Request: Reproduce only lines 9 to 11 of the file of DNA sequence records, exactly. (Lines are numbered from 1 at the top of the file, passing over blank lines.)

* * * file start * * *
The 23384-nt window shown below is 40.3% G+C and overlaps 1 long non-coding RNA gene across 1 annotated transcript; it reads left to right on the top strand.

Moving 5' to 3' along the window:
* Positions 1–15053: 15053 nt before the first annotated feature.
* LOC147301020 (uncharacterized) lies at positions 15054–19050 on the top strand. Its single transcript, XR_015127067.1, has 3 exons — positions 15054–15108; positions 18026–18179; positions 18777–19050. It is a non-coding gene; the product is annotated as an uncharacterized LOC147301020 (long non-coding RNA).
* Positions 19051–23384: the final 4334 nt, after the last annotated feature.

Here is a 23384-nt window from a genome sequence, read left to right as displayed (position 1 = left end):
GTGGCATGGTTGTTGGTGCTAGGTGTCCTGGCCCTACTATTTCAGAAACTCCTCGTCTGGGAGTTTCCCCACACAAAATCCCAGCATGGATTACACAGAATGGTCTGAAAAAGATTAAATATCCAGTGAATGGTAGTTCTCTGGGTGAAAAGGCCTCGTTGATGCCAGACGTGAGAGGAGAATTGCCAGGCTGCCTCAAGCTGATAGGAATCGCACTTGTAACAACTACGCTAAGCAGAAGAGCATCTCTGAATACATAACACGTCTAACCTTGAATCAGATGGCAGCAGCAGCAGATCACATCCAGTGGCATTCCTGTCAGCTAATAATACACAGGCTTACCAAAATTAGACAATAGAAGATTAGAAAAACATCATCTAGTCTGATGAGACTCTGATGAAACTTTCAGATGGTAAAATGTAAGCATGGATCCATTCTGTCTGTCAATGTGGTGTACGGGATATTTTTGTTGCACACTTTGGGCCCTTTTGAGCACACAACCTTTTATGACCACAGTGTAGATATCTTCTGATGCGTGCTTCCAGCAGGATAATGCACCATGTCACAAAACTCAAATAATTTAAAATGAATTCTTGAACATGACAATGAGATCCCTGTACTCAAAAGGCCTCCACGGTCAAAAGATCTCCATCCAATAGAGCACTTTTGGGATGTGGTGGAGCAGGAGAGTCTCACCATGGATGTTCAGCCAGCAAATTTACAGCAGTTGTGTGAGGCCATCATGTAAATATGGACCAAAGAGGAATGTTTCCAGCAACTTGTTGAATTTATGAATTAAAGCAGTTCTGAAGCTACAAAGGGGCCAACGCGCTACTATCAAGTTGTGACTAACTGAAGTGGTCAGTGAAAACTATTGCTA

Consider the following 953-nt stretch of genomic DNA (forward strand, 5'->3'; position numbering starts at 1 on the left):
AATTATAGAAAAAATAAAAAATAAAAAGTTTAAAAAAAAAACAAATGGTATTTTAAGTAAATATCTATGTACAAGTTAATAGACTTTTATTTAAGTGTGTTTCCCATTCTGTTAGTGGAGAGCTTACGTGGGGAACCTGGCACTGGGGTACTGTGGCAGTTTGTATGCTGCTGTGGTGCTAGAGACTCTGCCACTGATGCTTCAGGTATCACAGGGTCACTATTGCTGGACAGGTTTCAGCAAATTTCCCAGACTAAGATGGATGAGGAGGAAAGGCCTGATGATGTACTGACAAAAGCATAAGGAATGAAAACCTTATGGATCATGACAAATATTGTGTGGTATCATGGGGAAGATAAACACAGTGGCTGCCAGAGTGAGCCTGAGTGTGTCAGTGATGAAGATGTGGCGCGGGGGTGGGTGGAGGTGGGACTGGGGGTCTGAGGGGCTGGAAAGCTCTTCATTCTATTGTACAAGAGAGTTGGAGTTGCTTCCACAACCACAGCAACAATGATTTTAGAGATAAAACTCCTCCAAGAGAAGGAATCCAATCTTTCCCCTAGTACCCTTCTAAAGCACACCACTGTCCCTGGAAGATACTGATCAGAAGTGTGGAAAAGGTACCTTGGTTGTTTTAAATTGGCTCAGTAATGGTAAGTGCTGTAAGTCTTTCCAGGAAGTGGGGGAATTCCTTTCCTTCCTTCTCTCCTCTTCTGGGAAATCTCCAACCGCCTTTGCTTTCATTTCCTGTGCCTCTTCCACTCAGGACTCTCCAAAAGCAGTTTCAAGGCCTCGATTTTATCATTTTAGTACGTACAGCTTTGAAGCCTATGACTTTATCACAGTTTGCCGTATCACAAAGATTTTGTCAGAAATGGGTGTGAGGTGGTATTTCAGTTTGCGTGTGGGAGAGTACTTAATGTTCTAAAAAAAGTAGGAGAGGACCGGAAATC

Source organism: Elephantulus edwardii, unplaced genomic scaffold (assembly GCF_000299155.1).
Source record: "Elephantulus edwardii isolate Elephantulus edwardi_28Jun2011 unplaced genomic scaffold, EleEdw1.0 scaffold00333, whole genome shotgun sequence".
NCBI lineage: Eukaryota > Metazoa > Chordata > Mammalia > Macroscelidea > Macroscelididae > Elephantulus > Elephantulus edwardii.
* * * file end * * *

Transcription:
AATTATAGAAAAAATAAAAAATAAAAAGTTTAAAAAAAAAACAAATGGTATTTTAAGTAAATATCTATGTACAAGTTAATAGACTTTTATTTAAGTGTGTTTCCCATTCTGTTAGTGGAGAGCTTACGTGGGGAACCTGGCACTGGGGTACTGTGGCAGTTTGTATGCTGCTGTGGTGCTAGAGACTCTGCCACTGATGCTTCAGGTATCACAGGGTCACTATTGCTGGACAGGTTTCAGCAAATTTCCCAGACTAAGATGGATGAGGAGGAAAGGCCTGATGATGTACTGACAAAAGCATAAGGAATGAAAACCTTATGGATCATGACAAATATTGTGTGGTATCATGGGGAAGATAAACACAGTGGCTGCCAGAGTGAGCCTGAGTGTGTCAGTGATGAAGATGTGGCGCGGGGGTGGGTGGAGGTGGGACTGGGGGTCTGAGGGGCTGGAAAGCTCTTCATTCTATTGTACAAGAGAGTTGGAGTTGCTTCCACAACCACAGCAACAATGATTTTAGAGATAAAACTCCTCCAAGAGAAGGAATCCAATCTTTCCCCTAGTACCCTTCTAAAGCACACCACTGTCCCTGGAAGATACTGATCAGAAGTGTGGAAAAGGTACCTTGGTTGTTTTAAATTGGCTCAGTAATGGTAAGTGCTGTAAGTCTTTCCAGGAAGTGGGGGAATTCCTTTCCTTCCTTCTCTCCTCTTCTGGGAAATCTCCAACCGCCTTTGCTTTCATTTCCTGTGCCTCTTCCACTCAGGACTCTCCAAAAGCAGTTTCAAGGCCTCGATTTTATCATTTTAGTACGTACAGCTTTGAAGCCTATGACTTTATCACAGTTTGCCGTATCACAAAGATTTTGTCAGAAATGGGTGTGAGGTGGTATTTCAGTTTGCGTGTGGGAGAGTACTTAATGTTCTAAAAAAAGTAGGAGAGGACCGGAAATC

Source organism: Elephantulus edwardii, unplaced genomic scaffold (assembly GCF_000299155.1).
Source record: "Elephantulus edwardii isolate Elephantulus edwardi_28Jun2011 unplaced genomic scaffold, EleEdw1.0 scaffold00333, whole genome shotgun sequence".